The sprinters paced around the straightaway, watching the replay on the big screen in anticipation. When the final results came up, Jacobs was given the edge in 6.41. Coleman finished second with an identical time, and Bracy finished third in 6.44.
Weirdest finals qualification
In the semifinals of the men’s 60-meter hurdles, David King of Great Britain and Shusei Nomoto finished with the exact same time down to the thousandth. Normally, this wouldn’t be a big deal. However, the time they both ran, 7.57, was the last qualifier for the final.
The stadium’s sprint straightaway only had eight lanes. Therefore, one of the competitors would need to be eliminated. Instead of a run-off, where King and Nomoto would race just each other for the spot, officials settled on picking names out of a bag. King’s bib was pulled, giving him the nod for the final.
Broadcast commentator Hannah England didn’t agree with the decision. “I would’ve preferred to see a run off personally... There’s a lot riding on a spot in a world championships final,” she said. “That affects your shoe contract. It might affect your bonuses for the year. It might affect your funding with a national governing body. There’s lots of things that effects, for that to be on the drawing of a name out of a hat.”
King didn’t think any other way to choose would have been fair either. “I think it’s the only fair way… is if we line up again and race, and that’s never going to happen. I already had two races today, I didn’t want four, but it was the only fair way. I feel really bad for the guy who missed out but I was super happy for myself to make the world final and run okay in it, considering the rollercoaster.”
Grant Holloway of the U.S., who matched his world record in the semifinals, went on to win the world title in a time of 7.39. Pascal Martinot-Lagarde took silver in 7.50, and Jarret Eaton of the U.S. took bronze in 7.53.
Even though world leader Berihu Aregawi shockingly didn’t make the final, the men’s 3,000 meters was still Ethiopia’s race to lose. Selemon Berega, the 10,000-meter Olympic gold medalist, and Olympic steeplechase silver medalist Lamecha Girma came in as favorites, but would trade the lead with Kenyans Jacob Krop and Daniel Simiu Ebenyo over most of the race.
However, the pace wasn’t fast enough to lose the entire field. Seven men were in contention with 200 meters remaining, including the Kenyans, Ethiopians, Great Britain’s Marc Scott, Spain’s Adel Mechaal, and Morrocco’s Zouhair Talbi.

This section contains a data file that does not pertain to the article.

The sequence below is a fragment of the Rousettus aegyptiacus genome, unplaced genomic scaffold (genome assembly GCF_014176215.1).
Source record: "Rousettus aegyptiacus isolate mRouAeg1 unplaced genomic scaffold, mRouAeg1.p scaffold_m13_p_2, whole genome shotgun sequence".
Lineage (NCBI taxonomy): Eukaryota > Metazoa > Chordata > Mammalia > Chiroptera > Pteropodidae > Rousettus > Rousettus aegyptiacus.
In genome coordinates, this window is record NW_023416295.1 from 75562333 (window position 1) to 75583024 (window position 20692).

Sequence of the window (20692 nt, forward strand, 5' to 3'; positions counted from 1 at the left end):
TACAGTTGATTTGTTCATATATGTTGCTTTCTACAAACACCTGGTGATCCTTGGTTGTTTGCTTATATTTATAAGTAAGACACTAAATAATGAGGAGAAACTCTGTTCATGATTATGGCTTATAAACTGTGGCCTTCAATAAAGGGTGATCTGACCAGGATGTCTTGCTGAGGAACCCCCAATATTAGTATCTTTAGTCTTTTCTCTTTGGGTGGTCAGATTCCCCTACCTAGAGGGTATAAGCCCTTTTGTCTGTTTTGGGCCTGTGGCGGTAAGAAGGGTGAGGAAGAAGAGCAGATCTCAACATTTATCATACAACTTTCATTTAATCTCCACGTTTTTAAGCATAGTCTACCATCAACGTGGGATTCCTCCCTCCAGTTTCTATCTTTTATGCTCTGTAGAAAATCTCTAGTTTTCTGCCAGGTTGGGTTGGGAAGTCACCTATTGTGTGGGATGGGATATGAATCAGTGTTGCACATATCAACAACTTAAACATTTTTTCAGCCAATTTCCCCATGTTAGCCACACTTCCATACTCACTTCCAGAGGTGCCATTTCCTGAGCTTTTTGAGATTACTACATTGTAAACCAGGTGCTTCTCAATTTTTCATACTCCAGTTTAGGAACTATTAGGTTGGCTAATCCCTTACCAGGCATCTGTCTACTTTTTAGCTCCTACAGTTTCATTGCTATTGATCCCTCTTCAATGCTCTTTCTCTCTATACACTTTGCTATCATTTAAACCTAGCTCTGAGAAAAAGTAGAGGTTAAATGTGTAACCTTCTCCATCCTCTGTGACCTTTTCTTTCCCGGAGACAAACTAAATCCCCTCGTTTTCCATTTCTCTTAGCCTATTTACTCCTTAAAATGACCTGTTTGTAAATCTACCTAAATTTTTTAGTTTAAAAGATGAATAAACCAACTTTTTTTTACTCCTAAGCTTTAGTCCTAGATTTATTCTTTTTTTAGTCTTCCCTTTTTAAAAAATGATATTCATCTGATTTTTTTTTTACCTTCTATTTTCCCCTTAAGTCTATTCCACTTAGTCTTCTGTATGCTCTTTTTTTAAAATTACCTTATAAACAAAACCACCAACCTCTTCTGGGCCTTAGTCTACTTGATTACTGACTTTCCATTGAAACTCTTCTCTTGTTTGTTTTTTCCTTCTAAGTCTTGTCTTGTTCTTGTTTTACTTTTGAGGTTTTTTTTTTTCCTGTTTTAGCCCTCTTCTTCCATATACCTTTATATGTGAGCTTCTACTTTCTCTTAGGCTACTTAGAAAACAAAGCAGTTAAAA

Berega, Girma, and Ebenyo pulled away from the group on the back straightaway, but Scott charged around the final bend to steal third from the Kenyan down the homestretch. Berega won gold and Girma took silver.
Berega and Girma talked beforehand about running as a team to earn top medals, and the tactic paid off. “We came to Belgrade aiming to make next history for Ethiopian long distance running,” Berega said. Berega and Girma succeeded, seeing as the pair added two more medals to the country’s already large count at these championships.
Scott, who trains in the U.S. with the Bowerman Track Club, was satisfied with his finish: “The Ethiopians and Kenyans were just taking it in turns, but I wasn’t getting too worried about that. I knew if I was there with a lap to go I could come out with a medal because I believe in my finishing speed.”
All eyes were on Olympic champion Jakob Ingebrigtsen of Norway in the men’s 1500 meters. After setting the indoor world record earlier this season, Ingebrigtsen appeared unbeatable. However, defending champion and former world record-holder Samuel Tefera was also on the starting line, looking to become just the fourth man to repeat as 1500 world indoor champion.
After 400 meters, Ingebrigtsen went to the front and pushed the pace. By halfway, Tefera had moved into second. From there, it looked like a time trial. The field strung out, leaving a foursome of Ingebrigtsen, Tefera, Teddese Lemi of Ethiopia, and Abel Kipsang of Kenya in contention with one lap remaining.
Ingebrigtsen checked behind him to see Tefera right on his shoulder. The Norwegian tried to hold off the Ethiopian, but Tefera sprinted past Ingebrigtsen in the final 50 meters to win the gold in a championship record time of 3:32.77. Ingebrigtsen finished second in 3:33.02 and Abel Kipsang took third in 3:33.36.
“Despite the fact that the race was very tough, I feel very happy now because I became the champion,” Tefera said.
Ingebrigtsen said he didn’t feel 100 percent during the race. “Of course I’m a little disappointed with silver, on the positive side it’s a lot of fun to be a part of a big, great field where we can be competitive and run fast. I came here to fight for the gold and it was a good fight.”
Most satisfying victory
With the top seed Keely Hodgkinson pulling out due to injury, Ajeé Wilson of the U.S. was primed to earn her first global world medal. Wilson had finished second at two previous world indoor championships in addition to two bronzes from outdoor championships.
Natoya Goule of Jamaica led the field for most of the race. Wilson tucked in behind the top group, which also included Halimah Nakaayi of Uganda and Habitam Alemu of Ethiopia. As the group neared 200 to go, Wilson sprinted to the front and built a gap that didn’t close. She crossed the line with her eyes closed and hands outstretched in 1:59.09. Freweyni Hailu of Ethiopia finished second in 2:00.54 and Nakaayi finished third in 2:00.66.
“You never take any of these races for granted,” Wilson said. “Coming to the line I was elated, excited… to finally get gold, it means a bunch. I’m excited to go home, have my family, my friends, my teammates, my coach, wear that medal around their necks because it’s just as much theirs as it is mine.”
Performance of the meet
Yulimar Rojas of Venezuela broke the world indoor record for the triple jump with a distance of 15.74 meters. The mark was a full meter farther than Maryna Bekh-Romanchuck of Ukraine in second place and Kimberly Williams of Jamaica in third.
Rojas’s performance wasn’t just good; it was a historic, surpassing even the outdoor record of 15.67.
Most powerful win
Yaroslava Mahuchikh of the Ukraine, who won the women’s high jump, didn’t have the easiest road to victory because of the Russian invasion of her home country.
“For me, coming here was difficult because the traffic was a lot, three days by car, and to jump here was so difficult psychologically because my heart remains in my country,” she told BBC Sport.
The 20-year-old was happy to perform well for family and the Ukraine in general: “It’s so difficult but I think I’ve done very well for my country because I protect my country on the track.”